- The Comedy Store
- Jerry Seinfeld Recalls the Legendary Comedy Promoter Who Hated Him | Cheat Sheet
- Seinfeld saying “Newman!” | Seinfeld
- Why Is the Hudson River So Gross? Years of Pollution and Toxic Chemicals Make it Pretty Unsafe | Distractify
- The 4-Hour Body: An Uncommon Guide to Rapid Fat Loss, Incredible Sex and Becoming Superhuman by Timothy Ferriss
- Bob Iger — CEO and Chairman of Disney | The Tim Ferriss Show #406
- How to Stop Procrastinating by Using the “Seinfeld Strategy” | James Clear
- Gotham Comedy Club
- In the Heart of the Sea | Prime Video
- In the Heart of the Sea: The Tragedy of the Whaleship Essex by Nathaniel Philbrick
- The Skinner Box or Operant Conditioning Chamber | Verywell Mind
- Seriously Funny: The Rebel Comedians of the 1950s and 1960s by Gerald Nachman
- How did the book The Last Laugh: The World of Stand-Up Comics by Phil Berger enter Jerry’s life, and what made it so influential to him as a high-schooler who didn’t do much reading outside of comic books and magazines like Esquire? [07:35]
- How is Jerry’s writing technique similar to that of fiction writer and past guest Neil Gaiman, and how has it changed over time? What did Jerry learn very early on about the importance of writing in his chosen career as a stand-up comedian? [11:41]
- What’s the real wellspring of ideas that Jerry spins into comedy gold, what is typically the enemy of this wellspring, and what lifestyle choice did he make that almost ensures the well never runs dry? [18:42]
- To understand Jerry’s micromanagement approach to steering Seinfeld for nine seasons on network television (and why this turned out to be his limit), imagine it as a boat. [21:05]
- Did Jerry look toward any role models when deciding to step away from this massively successful creative endeavor on a high note? [24:51]
- Is the irritability Jerry credits as a wellspring of material actual dissatisfaction, or just more of a sensitivity to notice what others might overlook in the moment? [26:01]
- Jerry says there was a lack of discord among the cast of Seinfeld, which seems to be a rarity — especially for a comedy ensemble that lasts nine years together. To what does he attribute this lack of discord? [28:23]
- Why Jerry considers “systemize” a valuable part of his personal operating system, and how he’s trying to instill it in his own kids to apply it to their own projects. [32:17]
- What are the main lessons Jerry would try to convey if he taught a class on writing, and how does this tie in with the methods he used to get back in shape later in life? [36:23]
- On feedback and why Jerry never shares what he’s written for at least 24 hours. [38:43]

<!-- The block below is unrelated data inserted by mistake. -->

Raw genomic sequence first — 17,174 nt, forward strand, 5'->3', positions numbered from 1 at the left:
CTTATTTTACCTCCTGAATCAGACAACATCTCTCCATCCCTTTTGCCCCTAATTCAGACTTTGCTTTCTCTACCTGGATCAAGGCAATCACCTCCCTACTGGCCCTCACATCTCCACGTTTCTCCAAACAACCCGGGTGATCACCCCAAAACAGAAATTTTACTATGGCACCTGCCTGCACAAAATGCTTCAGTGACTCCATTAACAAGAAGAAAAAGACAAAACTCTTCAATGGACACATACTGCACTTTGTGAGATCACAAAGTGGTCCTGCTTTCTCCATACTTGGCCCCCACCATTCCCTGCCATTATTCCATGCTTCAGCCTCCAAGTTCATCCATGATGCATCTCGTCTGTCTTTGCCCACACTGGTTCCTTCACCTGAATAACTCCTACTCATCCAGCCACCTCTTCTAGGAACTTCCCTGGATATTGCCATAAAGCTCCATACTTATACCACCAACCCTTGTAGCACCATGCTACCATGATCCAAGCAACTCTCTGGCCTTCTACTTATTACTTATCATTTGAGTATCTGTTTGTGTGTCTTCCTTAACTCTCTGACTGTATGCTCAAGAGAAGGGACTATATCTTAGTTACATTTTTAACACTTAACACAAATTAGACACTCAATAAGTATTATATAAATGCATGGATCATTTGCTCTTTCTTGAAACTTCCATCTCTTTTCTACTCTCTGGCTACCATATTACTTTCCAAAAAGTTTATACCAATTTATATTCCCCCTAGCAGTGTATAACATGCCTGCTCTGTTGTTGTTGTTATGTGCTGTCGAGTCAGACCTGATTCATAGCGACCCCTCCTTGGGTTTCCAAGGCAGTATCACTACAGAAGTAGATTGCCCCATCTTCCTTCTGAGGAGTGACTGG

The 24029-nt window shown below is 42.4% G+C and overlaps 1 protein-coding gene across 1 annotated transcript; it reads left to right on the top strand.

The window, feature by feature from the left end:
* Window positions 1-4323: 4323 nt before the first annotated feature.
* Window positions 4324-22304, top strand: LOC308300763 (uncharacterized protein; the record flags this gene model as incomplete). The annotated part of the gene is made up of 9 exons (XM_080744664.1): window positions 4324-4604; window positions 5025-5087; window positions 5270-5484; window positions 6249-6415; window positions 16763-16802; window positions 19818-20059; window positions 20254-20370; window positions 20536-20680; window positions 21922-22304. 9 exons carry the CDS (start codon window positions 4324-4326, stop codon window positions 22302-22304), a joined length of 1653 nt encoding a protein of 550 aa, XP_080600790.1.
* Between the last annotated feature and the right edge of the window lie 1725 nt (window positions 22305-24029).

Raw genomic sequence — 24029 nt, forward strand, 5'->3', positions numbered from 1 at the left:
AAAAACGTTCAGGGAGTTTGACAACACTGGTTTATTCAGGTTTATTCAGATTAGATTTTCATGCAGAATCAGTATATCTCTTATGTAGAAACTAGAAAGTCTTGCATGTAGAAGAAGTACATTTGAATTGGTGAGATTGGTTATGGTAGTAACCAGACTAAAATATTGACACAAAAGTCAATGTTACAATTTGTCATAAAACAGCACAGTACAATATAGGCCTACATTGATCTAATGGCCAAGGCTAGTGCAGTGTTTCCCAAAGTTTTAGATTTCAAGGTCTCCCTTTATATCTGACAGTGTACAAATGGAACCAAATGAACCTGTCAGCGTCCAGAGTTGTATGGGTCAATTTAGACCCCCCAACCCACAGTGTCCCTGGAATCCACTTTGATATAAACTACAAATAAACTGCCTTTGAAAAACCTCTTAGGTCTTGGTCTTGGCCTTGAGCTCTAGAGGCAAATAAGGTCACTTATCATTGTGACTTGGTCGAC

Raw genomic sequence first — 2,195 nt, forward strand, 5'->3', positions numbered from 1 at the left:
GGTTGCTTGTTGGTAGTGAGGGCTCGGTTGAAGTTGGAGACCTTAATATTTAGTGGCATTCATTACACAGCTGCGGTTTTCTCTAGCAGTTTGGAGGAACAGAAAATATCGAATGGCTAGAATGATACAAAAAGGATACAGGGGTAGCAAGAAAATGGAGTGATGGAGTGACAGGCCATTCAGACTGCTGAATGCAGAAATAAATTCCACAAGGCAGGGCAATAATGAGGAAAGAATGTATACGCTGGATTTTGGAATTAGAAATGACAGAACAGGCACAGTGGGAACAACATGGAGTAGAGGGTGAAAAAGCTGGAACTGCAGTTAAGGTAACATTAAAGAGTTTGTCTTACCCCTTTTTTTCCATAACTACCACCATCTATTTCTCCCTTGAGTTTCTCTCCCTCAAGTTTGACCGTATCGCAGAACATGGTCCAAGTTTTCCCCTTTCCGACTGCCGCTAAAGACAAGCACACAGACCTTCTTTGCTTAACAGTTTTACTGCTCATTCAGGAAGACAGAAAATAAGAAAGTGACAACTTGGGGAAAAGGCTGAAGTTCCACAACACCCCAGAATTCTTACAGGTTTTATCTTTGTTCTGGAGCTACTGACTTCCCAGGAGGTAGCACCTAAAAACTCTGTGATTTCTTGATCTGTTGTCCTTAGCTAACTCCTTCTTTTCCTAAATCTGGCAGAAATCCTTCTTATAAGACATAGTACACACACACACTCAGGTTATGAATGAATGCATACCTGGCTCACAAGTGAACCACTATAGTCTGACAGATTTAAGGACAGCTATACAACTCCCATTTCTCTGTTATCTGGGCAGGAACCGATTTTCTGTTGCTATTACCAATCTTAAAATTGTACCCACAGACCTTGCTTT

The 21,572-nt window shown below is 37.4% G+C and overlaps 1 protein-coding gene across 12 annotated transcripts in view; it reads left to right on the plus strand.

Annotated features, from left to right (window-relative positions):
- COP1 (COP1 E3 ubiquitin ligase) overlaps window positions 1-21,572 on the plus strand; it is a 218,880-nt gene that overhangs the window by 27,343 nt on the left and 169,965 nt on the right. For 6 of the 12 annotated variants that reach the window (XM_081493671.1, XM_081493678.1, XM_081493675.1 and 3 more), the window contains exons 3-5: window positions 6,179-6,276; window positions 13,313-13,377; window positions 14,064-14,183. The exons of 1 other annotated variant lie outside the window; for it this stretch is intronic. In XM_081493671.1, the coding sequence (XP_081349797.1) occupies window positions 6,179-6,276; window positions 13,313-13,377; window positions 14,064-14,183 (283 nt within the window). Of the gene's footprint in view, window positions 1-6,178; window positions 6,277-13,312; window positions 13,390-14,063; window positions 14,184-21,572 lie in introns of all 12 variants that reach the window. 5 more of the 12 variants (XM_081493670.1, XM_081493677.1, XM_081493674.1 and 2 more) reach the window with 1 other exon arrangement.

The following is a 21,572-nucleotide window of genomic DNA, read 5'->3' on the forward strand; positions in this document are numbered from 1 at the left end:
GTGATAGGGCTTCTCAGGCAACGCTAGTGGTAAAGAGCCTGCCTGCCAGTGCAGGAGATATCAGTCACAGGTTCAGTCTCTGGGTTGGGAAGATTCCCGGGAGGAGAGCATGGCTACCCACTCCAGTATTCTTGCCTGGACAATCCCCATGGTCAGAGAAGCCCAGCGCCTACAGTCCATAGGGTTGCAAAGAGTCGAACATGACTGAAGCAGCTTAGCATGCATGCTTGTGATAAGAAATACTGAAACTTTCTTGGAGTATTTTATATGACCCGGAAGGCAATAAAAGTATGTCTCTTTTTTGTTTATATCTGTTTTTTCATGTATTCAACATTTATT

- Does Jerry solicit feedback from fellow comics when he’s finished a stand-up set? [41:23]
- If a reward is crucial for a writing session, does Jerry have a self-reward for completing a stand-up set? [42:29]
- As a beginning comedian, did Jerry have a long-term career plan? [43:17]
- What kind of audience feedback from a set would, for Jerry, beat the reward of an ice cream sundae? [44:23]
- Aside from writing sessions, what other routines does Jerry consider imperative to his well-being, and how often–and for what kind of duration–are they followed? [47:49]
- How learning to nurture your creative self is akin to parenting, and why Jerry believes that “pain is really knowledge rushing in to fill a void at great speed.” [52:27]
- Aside from his aforementioned daily routines, is there anything else that helps Jerry stave off or mitigate depressive episodes? Would he agree with other comics who fear seeking help for depression because it might rob them of the mechanism that gives them their best material? [53:56]
- Does Jerry have any favorite failures that set him up for later success? [56:24]
- What happened when Jerry went from writing three days a week to seven? [1:01:14]
- How many times did Jerry rehearse his set before appearing on The Tonight Show for the very first time? [1:03:00]
- Why does Jerry think Mitzi Shore, The Comedy Store owner, gave him such a hard time? [1:03:13]
- On self-sufficiency as a seemingly rare commodity in the world of comedy (except among those who are in it for the long haul), and how Jerry has maintained his constitution beyond his years through gamification. [1:06:40]
- Has Jerry applied this gamification to creative or professional projects? [1:11:14]
- Who comes to mind when Jerry hears the word “successful?” Maybe survival is the new success. [1:14:22]
- What would Jerry’s billboard say? [1:20:21]
- Parting thoughts. [1:21:51]
- Phil Berger
- Cal Fussman
- Albert Brooks
- Neil Gaiman
- Rocky Marciano
- Bill Phillips
- Lou Gossett, Jr.
- Johnny Carson
- George Carlin
- Laird Hamilton
- Christopher Columbus
- Hugh Jackman
- Mitzi Shore
- Alexis Ohanian
- Lindsey Vonn
- Sam Kinison
- Bob Iger
- Adam Wright
- Ron Howard
- Jimmy Fallon
- B.F. Skinner
- Woody Allen
- Lenny Bruce
- Joan Rivers
The Tim Ferriss Show is one of the most popular podcasts in the world with more than 800 million downloads. It has been selected for "Best of Apple Podcasts" three times, it is often the #1 interview podcast across all of Apple Podcasts, and it's been ranked #1 out of 400,000+ podcasts on many occasions. To listen to any of the past episodes for free, check out this page.